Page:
The Velvet Café

A room for thoughts about movies

Swords fighting at its best in the top of a bamboo tree

with 26 comments

Do you like sword fighting scenes in movies? There was a time when I didn’t. I thought of them as boring fillers, like most of the car chases. Something you patiently waited for to be over so the plot could move along.

This was before I picked up training Japanese swords art, iaido. Nowadays I’m always up for movie fights, whether it’s elegant fencing or brutal bashing with heavy two hand swords. If it’s good, it’s as graceful and enjoyable to watch as a ballet. And if it’s bad, I can feel smug about it, thinking that the people who made that movie apparently are clueless.

With my newborn interest for this form of martial arts, I finally got around to catch up with Crouching Tiger, Hidden Dragon, more than a decade after everyone else.

Beautiful fighting
I couldn’t really have wished for anything more beautiful in the terms of fighting. Take that scene in the top of a bamboo tree, smoothly bending from side to side under the weight of the antagonists with soft flute and violin in the background. From an action standpoint it’s maybe not all that exciting, but it will stay in my memory as one of the coolest pieces of sword fighting I’ve ever seen.

However, what surprised me most wasn’t the fighting. It was all the other stuff. For some reason I had assumed that this film would contain more or less non-stop fighting. If there was a plot and character development, it would just serve as a means to transport us from one arena to the next.

In the very start it seemed as if I would be right. Here they were, making a hullabaloo about a certain super fantastic legendary sword. And there came the thief who stole it, and the next moment they were fighting. I thought: “so this is what it’s going to be like. They’ll fight about that sword all through the movie. The different warlords are going to settle who’s in charge.”

But then the movie started to twist. And it twisted again, because this wasn’t following the standard model for how you tell a story, at least not in the part of the world where I live. Before I knew it, it had turned into a love story. Or rather two love stories, to be correct. That wasn’t quite what I had expected. But I like to be surprised, so I didn’t mind.

Holding up well
As I said, it’s been a few years since this movie came out and you might wonder how well it hold up for a first-time watcher. Pretty well, I’d say.

Of course there has been a technical development the last few years and I imagine it could be possible to make the flying in the air look a little bit more believable. But again: it’s supposed to be over-the-top anyway, so the silliness of it isn’t a huge problem anyway.

What still makes it work for me is the beautiful cinematography and how it makes swords fighting into poetry rather than horror and gore. Especially the closing shot, which I won’t reveal in case there is someone more who has managed to miss out this movie, will stay with me forever. And of course I adored the bad ass female sword fighters, who seemed to grow stronger and better as they aged. That’s something to take inspiration from!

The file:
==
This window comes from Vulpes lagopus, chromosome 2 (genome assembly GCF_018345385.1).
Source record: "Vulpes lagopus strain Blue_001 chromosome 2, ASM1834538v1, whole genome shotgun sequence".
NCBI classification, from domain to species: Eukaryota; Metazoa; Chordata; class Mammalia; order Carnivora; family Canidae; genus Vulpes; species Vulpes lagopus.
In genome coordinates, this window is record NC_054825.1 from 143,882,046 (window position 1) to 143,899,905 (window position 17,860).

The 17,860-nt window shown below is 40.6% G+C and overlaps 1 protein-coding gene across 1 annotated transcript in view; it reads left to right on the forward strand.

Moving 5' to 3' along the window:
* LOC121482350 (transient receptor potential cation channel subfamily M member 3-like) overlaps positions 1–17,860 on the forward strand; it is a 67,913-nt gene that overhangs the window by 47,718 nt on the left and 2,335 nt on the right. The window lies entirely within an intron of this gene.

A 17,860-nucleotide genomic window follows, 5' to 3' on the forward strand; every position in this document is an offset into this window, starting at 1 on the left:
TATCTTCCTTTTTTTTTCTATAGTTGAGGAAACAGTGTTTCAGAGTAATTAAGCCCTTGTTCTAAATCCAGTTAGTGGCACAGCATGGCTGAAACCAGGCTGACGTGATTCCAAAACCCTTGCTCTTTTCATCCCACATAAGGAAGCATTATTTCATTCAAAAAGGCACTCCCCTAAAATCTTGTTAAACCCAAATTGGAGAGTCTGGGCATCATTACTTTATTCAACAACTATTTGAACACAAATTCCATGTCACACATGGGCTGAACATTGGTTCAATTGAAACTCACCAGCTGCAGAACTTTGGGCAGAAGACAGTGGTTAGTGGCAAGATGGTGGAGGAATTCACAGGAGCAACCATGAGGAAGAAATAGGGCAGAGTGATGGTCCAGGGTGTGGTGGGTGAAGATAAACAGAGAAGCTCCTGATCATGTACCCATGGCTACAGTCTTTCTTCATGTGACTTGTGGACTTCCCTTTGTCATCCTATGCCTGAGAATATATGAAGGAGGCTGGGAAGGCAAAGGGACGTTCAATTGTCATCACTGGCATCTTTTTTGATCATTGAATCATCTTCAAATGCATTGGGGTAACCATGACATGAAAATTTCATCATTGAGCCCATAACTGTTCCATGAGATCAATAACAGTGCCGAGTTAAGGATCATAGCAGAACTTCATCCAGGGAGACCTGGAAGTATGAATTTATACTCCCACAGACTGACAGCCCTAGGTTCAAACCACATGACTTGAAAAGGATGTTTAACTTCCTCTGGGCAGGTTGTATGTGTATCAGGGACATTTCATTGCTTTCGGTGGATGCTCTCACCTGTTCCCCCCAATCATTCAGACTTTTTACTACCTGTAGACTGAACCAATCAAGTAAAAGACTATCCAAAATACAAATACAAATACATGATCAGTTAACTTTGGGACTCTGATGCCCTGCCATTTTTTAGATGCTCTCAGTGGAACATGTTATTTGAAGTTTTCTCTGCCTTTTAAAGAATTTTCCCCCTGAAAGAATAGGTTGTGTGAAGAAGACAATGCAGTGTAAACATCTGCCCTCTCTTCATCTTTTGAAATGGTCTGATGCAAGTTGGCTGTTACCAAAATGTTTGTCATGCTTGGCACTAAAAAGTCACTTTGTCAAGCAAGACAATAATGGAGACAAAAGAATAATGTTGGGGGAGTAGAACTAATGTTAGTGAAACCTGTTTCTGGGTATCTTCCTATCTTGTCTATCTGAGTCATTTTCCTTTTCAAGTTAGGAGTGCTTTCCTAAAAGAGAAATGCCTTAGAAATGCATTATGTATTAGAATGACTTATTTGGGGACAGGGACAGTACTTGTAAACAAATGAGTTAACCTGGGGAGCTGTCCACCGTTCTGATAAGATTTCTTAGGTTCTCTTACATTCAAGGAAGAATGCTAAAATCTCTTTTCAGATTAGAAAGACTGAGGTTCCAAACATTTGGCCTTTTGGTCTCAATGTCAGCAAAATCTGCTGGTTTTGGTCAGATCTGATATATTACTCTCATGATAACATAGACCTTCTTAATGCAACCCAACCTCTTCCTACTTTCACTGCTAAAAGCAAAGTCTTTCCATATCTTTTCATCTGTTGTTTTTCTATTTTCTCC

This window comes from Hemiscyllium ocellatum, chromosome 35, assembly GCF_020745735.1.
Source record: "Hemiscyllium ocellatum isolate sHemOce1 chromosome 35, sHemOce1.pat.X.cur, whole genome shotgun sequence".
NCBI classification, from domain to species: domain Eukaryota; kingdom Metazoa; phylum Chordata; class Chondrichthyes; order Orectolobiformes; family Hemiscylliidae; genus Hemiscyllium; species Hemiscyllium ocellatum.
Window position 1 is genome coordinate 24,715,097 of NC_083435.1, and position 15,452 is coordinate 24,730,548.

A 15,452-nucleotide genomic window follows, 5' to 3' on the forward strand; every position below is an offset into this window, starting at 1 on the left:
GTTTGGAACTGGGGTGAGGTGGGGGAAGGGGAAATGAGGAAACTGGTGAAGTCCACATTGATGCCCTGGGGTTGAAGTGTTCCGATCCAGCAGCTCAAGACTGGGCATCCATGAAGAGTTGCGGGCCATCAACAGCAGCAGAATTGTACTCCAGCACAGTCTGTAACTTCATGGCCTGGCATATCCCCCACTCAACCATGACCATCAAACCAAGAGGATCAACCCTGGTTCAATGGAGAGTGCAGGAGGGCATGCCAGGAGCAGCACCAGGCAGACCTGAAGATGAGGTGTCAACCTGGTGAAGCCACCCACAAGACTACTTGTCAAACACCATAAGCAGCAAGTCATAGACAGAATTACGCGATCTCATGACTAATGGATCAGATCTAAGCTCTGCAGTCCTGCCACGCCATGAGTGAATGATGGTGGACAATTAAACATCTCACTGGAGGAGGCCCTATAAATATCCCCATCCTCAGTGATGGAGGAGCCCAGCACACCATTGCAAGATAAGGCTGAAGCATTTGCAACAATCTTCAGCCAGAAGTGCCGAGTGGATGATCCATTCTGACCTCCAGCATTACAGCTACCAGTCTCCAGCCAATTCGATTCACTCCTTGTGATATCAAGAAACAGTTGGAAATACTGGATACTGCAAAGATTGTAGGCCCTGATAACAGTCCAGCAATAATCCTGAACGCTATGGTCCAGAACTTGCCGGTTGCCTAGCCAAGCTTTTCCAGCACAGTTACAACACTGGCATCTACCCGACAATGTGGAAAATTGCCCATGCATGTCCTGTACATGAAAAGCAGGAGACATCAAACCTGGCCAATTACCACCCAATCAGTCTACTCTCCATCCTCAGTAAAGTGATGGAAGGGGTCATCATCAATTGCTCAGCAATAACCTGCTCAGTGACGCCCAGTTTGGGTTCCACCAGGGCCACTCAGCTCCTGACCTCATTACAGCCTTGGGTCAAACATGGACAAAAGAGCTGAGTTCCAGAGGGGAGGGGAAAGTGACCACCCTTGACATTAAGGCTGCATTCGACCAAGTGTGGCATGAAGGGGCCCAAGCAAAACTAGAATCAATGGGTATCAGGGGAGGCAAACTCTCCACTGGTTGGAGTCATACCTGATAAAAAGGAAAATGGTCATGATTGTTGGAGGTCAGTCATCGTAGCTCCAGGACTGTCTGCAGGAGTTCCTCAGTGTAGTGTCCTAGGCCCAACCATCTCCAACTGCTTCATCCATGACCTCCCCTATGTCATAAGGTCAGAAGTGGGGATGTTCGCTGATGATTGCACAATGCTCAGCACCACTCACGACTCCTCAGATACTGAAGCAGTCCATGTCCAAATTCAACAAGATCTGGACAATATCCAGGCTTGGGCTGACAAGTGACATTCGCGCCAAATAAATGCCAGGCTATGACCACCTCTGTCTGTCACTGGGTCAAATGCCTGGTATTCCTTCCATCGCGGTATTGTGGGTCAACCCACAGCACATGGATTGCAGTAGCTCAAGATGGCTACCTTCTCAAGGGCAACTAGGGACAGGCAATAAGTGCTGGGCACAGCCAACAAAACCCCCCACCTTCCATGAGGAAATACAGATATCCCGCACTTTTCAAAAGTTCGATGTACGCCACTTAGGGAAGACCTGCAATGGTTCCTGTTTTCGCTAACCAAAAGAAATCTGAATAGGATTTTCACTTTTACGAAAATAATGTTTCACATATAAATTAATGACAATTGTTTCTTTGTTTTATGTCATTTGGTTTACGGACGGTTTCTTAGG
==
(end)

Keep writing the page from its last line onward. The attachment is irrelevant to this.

My biggest regret is that I watched it on a small screen at home. I think it’s one of those movies that gain a lot from a bigger format. Here’s to that I can persuade my local film club to including it in one of their future programs.

Crouching Tiger, Hidden Dragon (Wo hu cang long, Ang Lee, TW, 2000) My rating: 4/5

Written by Jessica

May 9, 2012 at 1:00 am

26 Responses

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  1. I still wish I could’ve seen this on the big screen. It’s visually beautiful. It’s got amazing fight scenes and complex characters. It’s the one Ang Lee films I’ve yet to write a proper review on. I’m going to hold on to that when I decide to do an Auteurs piece on him early next year.

    Steven Flores

    May 9, 2012 at 1:25 am

    • Lucky for me, I got to see this on the big screen when it came out originally. It looks good on the smaller tv set, but the movie theater makes those big wide shots of the forests and desert much more stunning.

      Even after all the other films he has made, when I think of Ang Lee this is the one I think of first.

      Oh, and I doubt the flying scenes would look that much ‘better’ if made today. I believe the idea was to do as much of the work in camera as possible and use CGI to just remove the wires. This was as much an homage to the Hong Kong style of films as an extension of them.


      May 9, 2012 at 2:48 am

      • I don’t really dislike the flying, it just looks a little… funny. And I’m envious about you seeing it as it came out!


        May 9, 2012 at 7:32 am

    • Early next year! Wow, you really plan ahead! I don’t even know what I’ll be writing about the next day. 🙂
      I’m sure it will be very well crafted and thought out as usual. You put the rest of as ut shame.


      May 9, 2012 at 7:30 am

  2. It’s a gorgeous film, and I loved that they had a badass older female fighter too. (If only she’d been in full platemail 🙂 ).

    I’d put Hero on the to-see list if you liked this one also.


    May 9, 2012 at 6:30 am

    • Haha, full platemail! If she could fly around the way she does in that dress, it would be truly impressive. 🙂


      May 9, 2012 at 7:33 am

  3. I don’t know… I loved the action, but struggled with the characters. A beautiful film, for sure, but for me, an empty one emotionally.

    Rodney Twelftree